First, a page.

Anubis Report
ThreatExpert Report


In the following minutes, I got several new screens to install additional software:
FLV Media Player coming along with WhiteSmoke


FLV Media Player coming along with PriceGong, Freetwittube,...

















Some readers might remember WhiteSmoke from a few years ago, when it came bundled with a rootkit and was particularly annoying as well as hard to remove.

While I was eagerly clicking Next on all of the screens, there were a few connections. In fact, in those 5 minuts of installing FLV Media Player, (and thus also: Yontoo, Relevant Knowledge, Free Ride Games, Moyea, Remote Programs, PriceGong, Conduit and WhiteSmoke) there were about 1140 outbound HTTP requests installing even more adware.

If you're interested in these connections, I have uploaded a Fiddler log to Pastebin:
http://pastebin.com/QxcHca1Z


Interesting to note is that Firefox gave a warning about a particular toolbar:
https://addons.mozilla.org/en/firefox/blocked/i226
From that page:
This add-on is silently side-installed by other software, and doesn't do much more than changing the users' settings, without reverting them on removal.

Actually it does more than that, it redirects your searches (through ad-sponsored networks), changes your homepage, annoys you with pop-ups, .... This does not solely apply to WhiteSmoke.

A total of 63 newly created PE files was found on my machine. Seems like they really wanted me to install as much toolbars and adware as possible. Sometimes, besides being referred to as a PUP or adware, this kind of software is called foistware.

You can find a Pastebin here with all VirusTotal results:http://pastebin.com/87HspUgu



Prevention

Now, how do we prevent these applications from ever entering our system? Here are a few tips:

  • Carefully consider what you are installing. Is this program known at all? What does it do? Do I really need this installed? A simple Google search reveals a lot of answers.
  • Don't click Next, Next, Next or OK to everything or in any of the screens you get. This is a golden rule in general.
  • Read the EULA. No wait, what? Those EULAs are always way too long! That's right, luckily there's a tool available which can assist us in identifying unwanted behaviour. The tools is called EULAlyzer, by the same developer as SpywareBlaster (which also helps prevent these).

    I did a scan on a EULA from PriceGong which uncovered the following results:
    EULA states advertising, your searches being submitted and more










  • Use the extension WOT (Web of Trust) to get a second opinion about website X or Y.
  • If you encounter a link that is shortened (for example bit.ly, t.co, tinyurl, ....) you can use a website as GetLinkInfo or Unshorten to acquire more information on that link. Awesome!



Removal

Of course, it might be too late for some users. They are already seeing pop-ups everywhere, getting amazing deals or are getting redirect in their search engines. Again, you can find some hints:

  • Most of these programs can be easily removed via the Control Panel > Add/Remove Programs. There's also a small guide by Microsoft on how to do that. After uninstallation, these programs will open your browser and offer to reinstall the "product". Just close the browser when that happens.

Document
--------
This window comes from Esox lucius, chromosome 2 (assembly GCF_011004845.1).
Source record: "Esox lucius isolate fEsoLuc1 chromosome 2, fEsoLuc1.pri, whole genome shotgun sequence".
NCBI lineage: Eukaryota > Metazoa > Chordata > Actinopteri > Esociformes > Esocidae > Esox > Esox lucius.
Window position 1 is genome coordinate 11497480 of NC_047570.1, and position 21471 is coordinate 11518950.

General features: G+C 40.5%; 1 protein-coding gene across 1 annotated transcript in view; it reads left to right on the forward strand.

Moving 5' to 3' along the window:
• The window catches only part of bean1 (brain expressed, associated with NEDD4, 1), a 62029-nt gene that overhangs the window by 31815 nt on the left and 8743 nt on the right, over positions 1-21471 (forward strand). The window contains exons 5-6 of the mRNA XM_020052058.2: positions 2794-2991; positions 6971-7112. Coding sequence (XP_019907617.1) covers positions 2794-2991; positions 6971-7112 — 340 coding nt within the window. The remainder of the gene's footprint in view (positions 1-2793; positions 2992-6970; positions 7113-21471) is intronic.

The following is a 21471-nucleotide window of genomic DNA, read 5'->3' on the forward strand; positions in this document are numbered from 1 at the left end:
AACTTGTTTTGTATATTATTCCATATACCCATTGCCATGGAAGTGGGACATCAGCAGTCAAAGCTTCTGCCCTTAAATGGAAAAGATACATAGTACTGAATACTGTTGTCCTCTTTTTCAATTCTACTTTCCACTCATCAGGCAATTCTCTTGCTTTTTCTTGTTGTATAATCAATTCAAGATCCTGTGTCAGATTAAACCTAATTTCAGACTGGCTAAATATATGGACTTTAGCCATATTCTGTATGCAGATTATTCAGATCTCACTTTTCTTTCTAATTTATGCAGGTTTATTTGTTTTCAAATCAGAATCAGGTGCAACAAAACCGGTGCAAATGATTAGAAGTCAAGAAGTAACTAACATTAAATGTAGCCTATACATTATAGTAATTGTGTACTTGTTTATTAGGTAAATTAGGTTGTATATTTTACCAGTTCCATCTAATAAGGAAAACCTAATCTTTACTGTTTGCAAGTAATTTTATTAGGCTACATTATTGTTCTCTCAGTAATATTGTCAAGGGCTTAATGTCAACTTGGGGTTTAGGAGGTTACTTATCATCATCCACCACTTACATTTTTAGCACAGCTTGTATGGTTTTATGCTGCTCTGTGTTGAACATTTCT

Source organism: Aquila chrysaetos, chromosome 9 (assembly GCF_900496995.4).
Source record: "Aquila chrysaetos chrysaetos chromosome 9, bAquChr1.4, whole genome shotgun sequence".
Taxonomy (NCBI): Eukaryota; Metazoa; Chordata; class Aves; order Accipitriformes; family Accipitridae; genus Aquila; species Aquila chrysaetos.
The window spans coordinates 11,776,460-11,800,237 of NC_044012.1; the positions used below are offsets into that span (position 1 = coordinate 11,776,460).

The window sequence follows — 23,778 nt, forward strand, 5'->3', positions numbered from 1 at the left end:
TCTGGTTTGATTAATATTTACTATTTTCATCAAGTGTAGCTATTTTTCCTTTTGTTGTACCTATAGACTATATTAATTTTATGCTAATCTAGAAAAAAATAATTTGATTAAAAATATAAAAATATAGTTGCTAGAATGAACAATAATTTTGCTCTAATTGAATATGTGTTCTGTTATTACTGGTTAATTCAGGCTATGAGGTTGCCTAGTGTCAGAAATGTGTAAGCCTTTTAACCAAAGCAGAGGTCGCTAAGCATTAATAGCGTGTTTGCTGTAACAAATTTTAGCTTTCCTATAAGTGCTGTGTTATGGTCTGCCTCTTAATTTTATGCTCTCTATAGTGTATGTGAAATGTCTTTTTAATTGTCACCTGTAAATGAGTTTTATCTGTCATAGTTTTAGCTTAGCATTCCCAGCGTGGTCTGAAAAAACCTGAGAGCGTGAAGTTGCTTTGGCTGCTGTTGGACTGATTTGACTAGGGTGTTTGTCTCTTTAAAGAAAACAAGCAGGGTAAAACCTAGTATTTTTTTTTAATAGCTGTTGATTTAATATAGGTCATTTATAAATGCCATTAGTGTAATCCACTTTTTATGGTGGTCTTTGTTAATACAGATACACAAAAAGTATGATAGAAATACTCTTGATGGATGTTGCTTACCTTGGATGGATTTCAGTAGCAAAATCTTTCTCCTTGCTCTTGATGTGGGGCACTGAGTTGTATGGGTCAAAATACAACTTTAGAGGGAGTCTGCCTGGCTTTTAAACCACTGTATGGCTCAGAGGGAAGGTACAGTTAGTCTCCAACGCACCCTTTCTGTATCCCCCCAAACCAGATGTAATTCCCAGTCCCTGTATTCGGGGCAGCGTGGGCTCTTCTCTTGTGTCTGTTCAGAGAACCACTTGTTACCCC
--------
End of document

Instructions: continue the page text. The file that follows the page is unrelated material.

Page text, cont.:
• "I removed these programs but am still getting redirected. Why?"
    Probably the Add-On, Extension or Plugin is still installed and active in your browser. Remove or disable this manually by following these steps:
    Removing extensions from Internet Explorer
    Removing extensions from Mozilla Firefox
    Removing extensions from Google Chrome

    Restart your browser afterwards and confirm the changes. It's possible you need to manually reset your homepage as well.

  • "Not everything is gone and I don't see anything in the Add/Remove Programs."
    When this happens, you can use a tool like AdwCleaner. Please keep the following in mind:
    - Close all browsers before executing AdwCleaner
    - Click on Search. A logfile will open. Review this carefully! AdwCleaner is pretty strict in removing adware. Then, you can select delete to delete all the unwanted/malicious entries.
    - More information can be found on the download page of AdwCleaner (see above).
  • After following these steps, use your already installed Antivirus and perform a full scan. When that's finished, you can also use Malwarebytes to perform a Quick Scan and ensure everything is gone. Be sure to select in the Settings tab > Scanner Settings that PUPs are shown in the scan results.
  • If you are having difficulties or are not too sure of following these steps all by yourself, you can always make a post on one of the several forums out there specialized in removing malware and other nonsense from a machine. An example forum where you can get help is BleepingComputer.



Conclusion

After reading this post, I'm sure you can now differentiate the thin line between goodware and foistware, adware, or Potentially Unwanted Programs. With the tips above, you should be able to weapon yourself against this kind of threats.

Some legit programs like Java or Adobe also offer these "toolbars". Don't be fooled! The same above rules should be applied here. Tick off those boxes and read carefully through the installation wizard! Why are these things still around you might ask? There's an interesting article here by Ed Bott:
Why does crapware still exist? Follow the Silicon Valley money trail

You might wonder why your antivirus didn't ring any bells when installing this software. The easy answer is: it is hard to differentiate if this is malicious behaviour, as the users consents and agrees on the EULA - which is basically an agreement to all these unwanted modifications!
The hard and longer answer is something to discuss in a future blogpost.

Conclusion: don't install something when you have no idea what it is or does. Google can be your friend.